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  “BRING THE CHILDREN A BIRTHDAY PRESENT”: PAINTED, AMERICAN, TOY STORE SIGN, WITH VERBAL HISTORY TO FAO SCHWARZ, BOSTON, CIRCA 1885-1910
Dimensions (inches): 75.5" x 11.5" x .75"
Description:
Terrific, vertically-oriented trade sign from a toy store, with rising sun-shaped cut-outs at the top and bottom, emphasized by painted, fan-shaped embellishments, and a chiseled edge around the perimeter. Made of softwood, probably pine, the surface is painted in chocolate brown, with ochre yellow and white lettering, the text advertises “Toys, Dolls, and Games,” with a heading that reads: “Bring the Children a Birthday Present To-Day.” Some of the characters are shadowed in black and/or black and red paint. Secondary text at the bottom advertises “Baby Furniture One Floor Up.” There is a series of decorative, triangular elements, also shadowed, near the center.

Found in New England, the sign came with verbal provenance that it hung in the Boston location of FAO Schwarz. I have spent a fair amount of time searching for early images of the store, without success. Though the history is only verbal, it does seem plausible. Whatever the case may be, the sign dates somewhere between the latter 1880’s and 1910. Toy-related signs are very rare and, in the folk art world, toys are a very desirable subject matter.

The orientation of the sign is of significant interest, not only because it is attractive and far more unusual than horizontal trade signs, but because it allows it to be hung in many locations. Vertical signs can often have more impact in a variety of spaces, because they can be more easily hung at eye level, and because they can work really well in tight spaces between doorways, between windows, etc. They also help break up the monotony that sometimes occurs with too much horizontal artwork.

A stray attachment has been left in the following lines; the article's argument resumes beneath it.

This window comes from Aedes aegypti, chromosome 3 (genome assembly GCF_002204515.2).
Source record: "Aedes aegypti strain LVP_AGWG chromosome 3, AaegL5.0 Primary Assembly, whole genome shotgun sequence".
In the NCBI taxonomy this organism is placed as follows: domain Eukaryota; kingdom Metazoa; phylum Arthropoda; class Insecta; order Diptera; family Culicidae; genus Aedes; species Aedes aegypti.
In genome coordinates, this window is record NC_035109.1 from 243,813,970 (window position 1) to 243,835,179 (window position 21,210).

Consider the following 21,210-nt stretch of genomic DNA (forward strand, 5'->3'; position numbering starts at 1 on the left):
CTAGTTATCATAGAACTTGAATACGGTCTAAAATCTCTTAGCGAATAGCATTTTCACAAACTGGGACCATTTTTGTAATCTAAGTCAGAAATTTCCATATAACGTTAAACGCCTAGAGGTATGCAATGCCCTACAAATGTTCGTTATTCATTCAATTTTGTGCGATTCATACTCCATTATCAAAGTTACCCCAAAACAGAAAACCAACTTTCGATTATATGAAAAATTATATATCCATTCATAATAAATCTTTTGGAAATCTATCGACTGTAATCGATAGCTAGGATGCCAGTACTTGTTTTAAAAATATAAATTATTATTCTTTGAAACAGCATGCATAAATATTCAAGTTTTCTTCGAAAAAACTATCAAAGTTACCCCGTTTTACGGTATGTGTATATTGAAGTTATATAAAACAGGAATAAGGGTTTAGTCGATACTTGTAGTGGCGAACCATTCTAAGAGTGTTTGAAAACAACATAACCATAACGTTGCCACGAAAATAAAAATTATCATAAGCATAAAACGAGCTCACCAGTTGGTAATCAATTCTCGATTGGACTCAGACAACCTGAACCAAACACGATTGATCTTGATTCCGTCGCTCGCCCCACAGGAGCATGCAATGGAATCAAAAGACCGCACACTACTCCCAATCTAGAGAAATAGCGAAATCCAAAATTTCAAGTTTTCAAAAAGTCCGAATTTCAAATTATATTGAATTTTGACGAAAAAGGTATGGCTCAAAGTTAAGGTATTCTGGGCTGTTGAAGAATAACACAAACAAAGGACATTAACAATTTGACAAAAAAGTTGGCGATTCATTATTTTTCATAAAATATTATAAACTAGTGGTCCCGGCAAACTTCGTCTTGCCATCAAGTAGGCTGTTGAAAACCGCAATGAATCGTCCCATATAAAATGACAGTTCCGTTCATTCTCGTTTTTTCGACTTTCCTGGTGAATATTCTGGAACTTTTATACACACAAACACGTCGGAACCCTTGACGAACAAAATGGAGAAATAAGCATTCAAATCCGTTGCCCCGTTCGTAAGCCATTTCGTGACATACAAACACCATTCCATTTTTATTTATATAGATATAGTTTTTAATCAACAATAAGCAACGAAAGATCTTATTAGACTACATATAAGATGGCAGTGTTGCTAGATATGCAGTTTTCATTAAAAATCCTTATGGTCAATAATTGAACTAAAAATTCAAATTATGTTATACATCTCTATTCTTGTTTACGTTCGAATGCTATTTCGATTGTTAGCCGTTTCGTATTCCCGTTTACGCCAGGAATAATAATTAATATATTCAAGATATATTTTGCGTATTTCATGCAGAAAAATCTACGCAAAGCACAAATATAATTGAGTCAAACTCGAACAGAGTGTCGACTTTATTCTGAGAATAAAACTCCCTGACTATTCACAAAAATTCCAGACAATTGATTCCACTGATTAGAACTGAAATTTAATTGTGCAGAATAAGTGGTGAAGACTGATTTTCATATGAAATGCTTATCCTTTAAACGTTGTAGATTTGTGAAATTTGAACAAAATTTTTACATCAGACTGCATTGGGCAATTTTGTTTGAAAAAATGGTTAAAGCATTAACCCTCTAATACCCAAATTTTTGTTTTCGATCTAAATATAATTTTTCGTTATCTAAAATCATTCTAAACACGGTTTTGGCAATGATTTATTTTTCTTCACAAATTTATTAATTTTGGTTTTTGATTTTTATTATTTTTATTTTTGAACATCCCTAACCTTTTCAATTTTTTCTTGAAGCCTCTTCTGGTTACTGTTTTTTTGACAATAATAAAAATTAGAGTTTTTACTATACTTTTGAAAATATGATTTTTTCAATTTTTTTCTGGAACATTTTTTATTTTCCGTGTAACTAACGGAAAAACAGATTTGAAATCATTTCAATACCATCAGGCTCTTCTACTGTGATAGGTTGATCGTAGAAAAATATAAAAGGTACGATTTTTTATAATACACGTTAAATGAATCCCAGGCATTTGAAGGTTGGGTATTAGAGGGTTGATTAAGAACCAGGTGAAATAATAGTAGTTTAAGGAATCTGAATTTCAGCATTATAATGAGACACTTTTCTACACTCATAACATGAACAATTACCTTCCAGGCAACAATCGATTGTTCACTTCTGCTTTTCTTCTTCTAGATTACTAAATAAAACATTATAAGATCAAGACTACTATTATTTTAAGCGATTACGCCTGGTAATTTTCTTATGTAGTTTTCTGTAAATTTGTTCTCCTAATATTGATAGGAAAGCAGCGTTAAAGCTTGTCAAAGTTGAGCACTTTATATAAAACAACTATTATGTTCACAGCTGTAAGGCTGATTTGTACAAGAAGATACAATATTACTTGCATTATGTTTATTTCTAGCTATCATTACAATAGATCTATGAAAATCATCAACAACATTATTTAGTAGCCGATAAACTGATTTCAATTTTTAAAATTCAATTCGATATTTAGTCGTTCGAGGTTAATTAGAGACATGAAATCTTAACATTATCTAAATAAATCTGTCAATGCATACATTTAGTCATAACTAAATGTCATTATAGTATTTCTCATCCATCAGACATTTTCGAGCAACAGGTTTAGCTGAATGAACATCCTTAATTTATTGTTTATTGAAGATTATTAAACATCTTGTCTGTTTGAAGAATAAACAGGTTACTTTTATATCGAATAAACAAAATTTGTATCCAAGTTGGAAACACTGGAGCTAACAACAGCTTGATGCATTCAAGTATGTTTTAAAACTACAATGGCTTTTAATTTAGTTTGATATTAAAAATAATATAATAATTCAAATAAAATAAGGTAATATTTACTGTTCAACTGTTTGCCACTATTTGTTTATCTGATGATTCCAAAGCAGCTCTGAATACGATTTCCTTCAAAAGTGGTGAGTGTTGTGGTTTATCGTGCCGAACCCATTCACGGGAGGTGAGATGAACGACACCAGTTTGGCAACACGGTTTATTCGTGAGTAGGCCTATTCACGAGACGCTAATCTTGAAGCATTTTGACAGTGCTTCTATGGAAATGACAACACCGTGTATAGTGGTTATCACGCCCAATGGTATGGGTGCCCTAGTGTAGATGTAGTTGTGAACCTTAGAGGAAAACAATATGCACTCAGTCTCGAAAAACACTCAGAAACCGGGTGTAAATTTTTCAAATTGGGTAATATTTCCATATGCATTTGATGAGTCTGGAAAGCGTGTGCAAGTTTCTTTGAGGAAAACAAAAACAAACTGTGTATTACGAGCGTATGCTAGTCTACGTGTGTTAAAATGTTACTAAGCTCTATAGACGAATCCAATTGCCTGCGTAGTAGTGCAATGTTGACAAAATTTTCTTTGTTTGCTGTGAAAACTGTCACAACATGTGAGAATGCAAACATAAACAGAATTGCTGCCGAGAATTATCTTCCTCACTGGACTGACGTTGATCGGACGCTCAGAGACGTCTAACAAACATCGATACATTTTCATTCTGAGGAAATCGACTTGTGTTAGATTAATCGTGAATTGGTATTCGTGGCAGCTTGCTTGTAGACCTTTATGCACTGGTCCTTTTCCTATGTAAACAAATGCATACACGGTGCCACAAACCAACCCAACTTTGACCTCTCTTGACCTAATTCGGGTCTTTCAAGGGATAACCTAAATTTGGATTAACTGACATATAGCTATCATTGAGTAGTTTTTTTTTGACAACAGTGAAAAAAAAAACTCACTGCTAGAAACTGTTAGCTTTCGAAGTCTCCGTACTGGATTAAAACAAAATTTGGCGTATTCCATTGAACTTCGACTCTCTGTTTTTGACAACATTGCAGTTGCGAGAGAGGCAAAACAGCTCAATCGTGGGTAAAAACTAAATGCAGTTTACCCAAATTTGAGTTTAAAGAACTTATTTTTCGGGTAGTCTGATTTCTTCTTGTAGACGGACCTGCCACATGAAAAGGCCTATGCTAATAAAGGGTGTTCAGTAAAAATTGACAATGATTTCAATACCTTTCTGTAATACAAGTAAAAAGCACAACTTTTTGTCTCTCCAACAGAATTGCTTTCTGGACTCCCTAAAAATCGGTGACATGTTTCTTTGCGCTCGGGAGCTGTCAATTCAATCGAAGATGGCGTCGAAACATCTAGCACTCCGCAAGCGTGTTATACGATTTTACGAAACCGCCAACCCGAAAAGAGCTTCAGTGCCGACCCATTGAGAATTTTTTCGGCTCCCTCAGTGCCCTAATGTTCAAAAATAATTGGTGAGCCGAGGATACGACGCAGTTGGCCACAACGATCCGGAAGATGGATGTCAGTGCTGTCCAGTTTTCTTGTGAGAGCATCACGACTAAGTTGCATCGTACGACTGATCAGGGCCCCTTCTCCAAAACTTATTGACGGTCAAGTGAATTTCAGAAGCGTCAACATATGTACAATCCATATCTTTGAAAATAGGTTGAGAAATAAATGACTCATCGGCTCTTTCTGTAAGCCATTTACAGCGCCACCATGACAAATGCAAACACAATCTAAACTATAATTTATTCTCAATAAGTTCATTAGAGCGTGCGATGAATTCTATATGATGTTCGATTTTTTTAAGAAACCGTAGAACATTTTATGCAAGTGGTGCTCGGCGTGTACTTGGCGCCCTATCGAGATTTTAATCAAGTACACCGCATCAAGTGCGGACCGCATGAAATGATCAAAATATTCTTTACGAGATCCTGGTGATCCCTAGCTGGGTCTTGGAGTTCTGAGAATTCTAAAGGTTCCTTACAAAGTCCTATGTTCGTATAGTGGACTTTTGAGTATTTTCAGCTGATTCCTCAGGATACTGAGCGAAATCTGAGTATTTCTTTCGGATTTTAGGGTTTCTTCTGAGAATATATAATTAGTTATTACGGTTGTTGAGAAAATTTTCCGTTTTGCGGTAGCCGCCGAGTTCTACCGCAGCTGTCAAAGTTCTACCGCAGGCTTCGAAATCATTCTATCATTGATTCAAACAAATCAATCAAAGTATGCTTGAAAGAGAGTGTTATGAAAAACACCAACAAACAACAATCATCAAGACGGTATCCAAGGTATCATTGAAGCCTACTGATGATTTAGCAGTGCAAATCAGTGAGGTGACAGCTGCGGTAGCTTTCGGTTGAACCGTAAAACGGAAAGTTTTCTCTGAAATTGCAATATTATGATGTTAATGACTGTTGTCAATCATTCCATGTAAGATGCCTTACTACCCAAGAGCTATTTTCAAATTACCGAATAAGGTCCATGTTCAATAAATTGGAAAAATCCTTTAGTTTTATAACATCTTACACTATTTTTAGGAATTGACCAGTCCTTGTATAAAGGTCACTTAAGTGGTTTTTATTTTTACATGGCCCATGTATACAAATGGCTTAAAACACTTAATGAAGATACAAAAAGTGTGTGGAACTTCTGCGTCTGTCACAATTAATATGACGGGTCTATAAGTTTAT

Brief History of FAO Schwarz:
Born on October 18th, 1836, Frederick August Otto Schwartz emigrated from Germany to the U.S. in 1856. He worked at a store that sold stationary goods. German stationers sometimes included toys with their shipments to entice business expansion through other goods. Schwarz put the toys in the front window and they outsold the stationary.

In 1862, during the second year of the American Civil War, he opened “Toy Bazaar” in Baltimore. With the help of his brothers, he expanded to New York and Philadelphia in 1870, under the name “Schwarz’s Toy Bazaar,” and in 1872, opened in Boston on Washington Street. The Boston store changed locations numerous times, as did ownership of the parent firm, until finally closing its doors in 2004.

Condition: Minor to modest, expected wear.
   
Primary Color: brown, ochre yellow, white
Earliest Date: 1885
Latest Date: 1910
For Sale Status: Sold
Price SOLD
E-mail: info@jeffbridgman.com
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